Spy is one of those movies that saddens me. Hilariously funny, the script by Paul Feig, who also directed, often achieves its humor by using cheap tricks. Those tricks involve foul—usually scatological or sexual—cursing, sleazy imagery, and demeaning jokes about everything from fat people to penis size. I wouldn’t be so bothered, if the movie just plain ol’ weren’t funny, but it is. Melissa McCarthy, for whom Feig wrote the screenplay, is her typical, perfect self, when it comes to delivery and style. She really is one of the best comic actresses around. The movie’s best comic surprises, though, come from its three other principal comic actors: Jason Statham, Rose Byrne and Miranda Hart. They are superb in their supporting roles, and Byrne virtually steals the movie.

Statham of course is the super-spy/assassin/etc., bad/good guy of a thousand action movies. Always as tough as it is possible—and too often impossible—to be, in Spy he spends the entire movie spoofing himself and his typical macho personality by playing a buffoon of a spy, who thinks himself to be the best and is really the worst of the CIA’s elite corps. Thankfully, too, his dialogue is impressively devoid of the sexual and scatological references found in much of the rest of the dialogue. His jokes are silly, but it’s his delivery that makes them so funny. I wish the other characters had been written so well.

Hart is completely unknown to American audiences and plays McCarthy’s CIA sidekick so well that it appears her part was written up to include more screen time as the movie went on. Again largely self-deprecating because she is a tall, gangly woman without a great deal of natural beauty, she is nevertheless a wonderful comedienne with great timing and a strong sense of her own physical presence and how it can contribute to the joke. She often smiles, showing off a row of crooked teeth that would send any American mother racing to the dentist, and just at the time, when the viewer needs it. She plays her role to the hilt, jumping Fifty Cent in a concert scene that was worth the price of admission.

But Byrne is unmatched as the Eastern European daughter of a mobster, who wants to sell a nuclear bomb to terrorists. Dressed to the nines but acting like Scarface at every moment, right and left consigning henchmen who fail to everlasting punishment, she plays her part so well one is actually afraid of her until the silliness of the moment reminds again that this is a comedy, and the viewer realizes how firmly the Australian actress must have her tongue planted in her cheek. She is perfect in the role and throws herself into it fully. Again, it is worth it just to go to this movie to see her act.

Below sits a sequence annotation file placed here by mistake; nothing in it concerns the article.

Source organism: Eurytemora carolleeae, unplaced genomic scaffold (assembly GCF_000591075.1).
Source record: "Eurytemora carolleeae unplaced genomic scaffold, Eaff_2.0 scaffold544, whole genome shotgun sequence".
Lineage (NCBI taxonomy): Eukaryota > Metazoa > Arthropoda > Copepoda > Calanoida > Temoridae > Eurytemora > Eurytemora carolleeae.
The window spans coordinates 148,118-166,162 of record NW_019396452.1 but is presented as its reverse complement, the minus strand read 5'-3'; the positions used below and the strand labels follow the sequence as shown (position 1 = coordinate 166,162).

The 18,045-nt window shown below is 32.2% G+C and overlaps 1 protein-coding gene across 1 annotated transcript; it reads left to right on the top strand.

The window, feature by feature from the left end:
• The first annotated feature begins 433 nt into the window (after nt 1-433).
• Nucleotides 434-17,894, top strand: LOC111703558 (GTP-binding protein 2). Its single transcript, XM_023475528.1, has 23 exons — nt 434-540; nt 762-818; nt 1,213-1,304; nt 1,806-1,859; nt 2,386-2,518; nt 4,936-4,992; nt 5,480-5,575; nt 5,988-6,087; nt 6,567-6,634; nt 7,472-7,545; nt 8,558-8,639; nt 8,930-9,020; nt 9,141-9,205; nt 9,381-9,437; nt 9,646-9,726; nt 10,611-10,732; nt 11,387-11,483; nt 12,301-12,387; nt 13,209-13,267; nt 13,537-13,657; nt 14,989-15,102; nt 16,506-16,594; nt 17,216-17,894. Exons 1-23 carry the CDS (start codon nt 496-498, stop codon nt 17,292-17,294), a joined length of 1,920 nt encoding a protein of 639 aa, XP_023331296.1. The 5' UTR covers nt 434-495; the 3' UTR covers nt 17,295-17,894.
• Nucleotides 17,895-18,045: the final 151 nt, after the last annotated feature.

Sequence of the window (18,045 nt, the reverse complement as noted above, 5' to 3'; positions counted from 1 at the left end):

Back to the laugh factor. Quentin Tarantino once famously said that in Pulp Fiction, his goal was to have at any given moment one-third of the audience diving under their seat from fear, one-third falling off their seat from laughter, and one-third doing both. That seems to me evil. Fear should be real, not funny, because it should be directed at the evil in the world, even if it is the fictional evil of film.

Here, though, it’s not fearful things that are being made funny, but disgusting ones. The laughs are too easy to come by, when they are the jokes one can hear from a thousand foul-mouthed comedians doing stand-up in a thousand places every night in America. Sure, sometimes disgusting things can be very funny, but I like those jokes to be the very few and far between jokes, sprinkled into a dialogue that has smart, well-crafted jokes that form the backbone of the comedy. Once again, check out a movie I reviewed a few days ago in this space, Me and Earl and the Dying Girl, if you want comedy that’s really good. Or watch a 1930’s comedy or two.

Drew Trotter

June 22, 2015

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